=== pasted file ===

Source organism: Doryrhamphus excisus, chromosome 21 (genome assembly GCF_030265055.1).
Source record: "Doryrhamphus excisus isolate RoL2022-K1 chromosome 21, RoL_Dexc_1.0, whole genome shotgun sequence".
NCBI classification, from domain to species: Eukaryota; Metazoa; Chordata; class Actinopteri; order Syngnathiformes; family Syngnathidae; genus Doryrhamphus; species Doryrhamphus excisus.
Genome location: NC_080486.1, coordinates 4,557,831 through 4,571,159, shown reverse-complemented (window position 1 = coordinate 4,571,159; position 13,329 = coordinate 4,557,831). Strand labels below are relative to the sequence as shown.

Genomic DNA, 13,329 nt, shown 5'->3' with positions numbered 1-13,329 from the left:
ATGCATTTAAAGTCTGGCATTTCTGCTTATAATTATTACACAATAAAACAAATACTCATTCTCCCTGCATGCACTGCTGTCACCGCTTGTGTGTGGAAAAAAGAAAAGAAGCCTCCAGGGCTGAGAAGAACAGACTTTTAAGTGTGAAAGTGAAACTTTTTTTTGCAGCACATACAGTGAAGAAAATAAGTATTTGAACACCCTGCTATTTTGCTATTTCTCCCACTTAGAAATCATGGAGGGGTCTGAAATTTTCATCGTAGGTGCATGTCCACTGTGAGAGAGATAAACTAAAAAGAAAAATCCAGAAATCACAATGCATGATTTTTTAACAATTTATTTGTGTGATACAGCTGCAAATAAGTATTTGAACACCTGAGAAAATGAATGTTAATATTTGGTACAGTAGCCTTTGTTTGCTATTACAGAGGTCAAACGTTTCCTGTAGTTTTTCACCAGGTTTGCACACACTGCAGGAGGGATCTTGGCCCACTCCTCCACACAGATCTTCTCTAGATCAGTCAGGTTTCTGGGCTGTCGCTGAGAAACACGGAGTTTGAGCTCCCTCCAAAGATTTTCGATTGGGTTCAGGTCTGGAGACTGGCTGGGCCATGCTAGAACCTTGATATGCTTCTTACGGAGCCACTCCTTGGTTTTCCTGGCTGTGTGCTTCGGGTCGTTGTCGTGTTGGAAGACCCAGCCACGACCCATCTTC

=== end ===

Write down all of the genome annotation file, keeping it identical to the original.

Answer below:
Source organism: Doryrhamphus excisus, chromosome 21 (genome assembly GCF_030265055.1).
Source record: "Doryrhamphus excisus isolate RoL2022-K1 chromosome 21, RoL_Dexc_1.0, whole genome shotgun sequence".
NCBI classification, from domain to species: Eukaryota; Metazoa; Chordata; class Actinopteri; order Syngnathiformes; family Syngnathidae; genus Doryrhamphus; species Doryrhamphus excisus.
Genome location: NC_080486.1, coordinates 4,557,831 through 4,571,159, shown reverse-complemented (window position 1 = coordinate 4,571,159; position 13,329 = coordinate 4,557,831). Strand labels below are relative to the sequence as shown.

Genomic DNA, 13,329 nt, shown 5'->3' with positions numbered 1-13,329 from the left:
ATGCATTTAAAGTCTGGCATTTCTGCTTATAATTATTACACAATAAAACAAATACTCATTCTCCCTGCATGCACTGCTGTCACCGCTTGTGTGTGGAAAAAAGAAAAGAAGCCTCCAGGGCTGAGAAGAACAGACTTTTAAGTGTGAAAGTGAAACTTTTTTTTGCAGCACATACAGTGAAGAAAATAAGTATTTGAACACCCTGCTATTTTGCTATTTCTCCCACTTAGAAATCATGGAGGGGTCTGAAATTTTCATCGTAGGTGCATGTCCACTGTGAGAGAGATAAACTAAAAAGAAAAATCCAGAAATCACAATGCATGATTTTTTAACAATTTATTTGTGTGATACAGCTGCAAATAAGTATTTGAACACCTGAGAAAATGAATGTTAATATTTGGTACAGTAGCCTTTGTTTGCTATTACAGAGGTCAAACGTTTCCTGTAGTTTTTCACCAGGTTTGCACACACTGCAGGAGGGATCTTGGCCCACTCCTCCACACAGATCTTCTCTAGATCAGTCAGGTTTCTGGGCTGTCGCTGAGAAACACGGAGTTTGAGCTCCCTCCAAAGATTTTCGATTGGGTTCAGGTCTGGAGACTGGCTGGGCCATGCTAGAACCTTGATATGCTTCTTACGGAGCCACTCCTTGGTTTTCCTGGCTGTGTGCTTCGGGTCGTTGTCGTGTTGGAAGACCCAGCCACGACCCATCTTC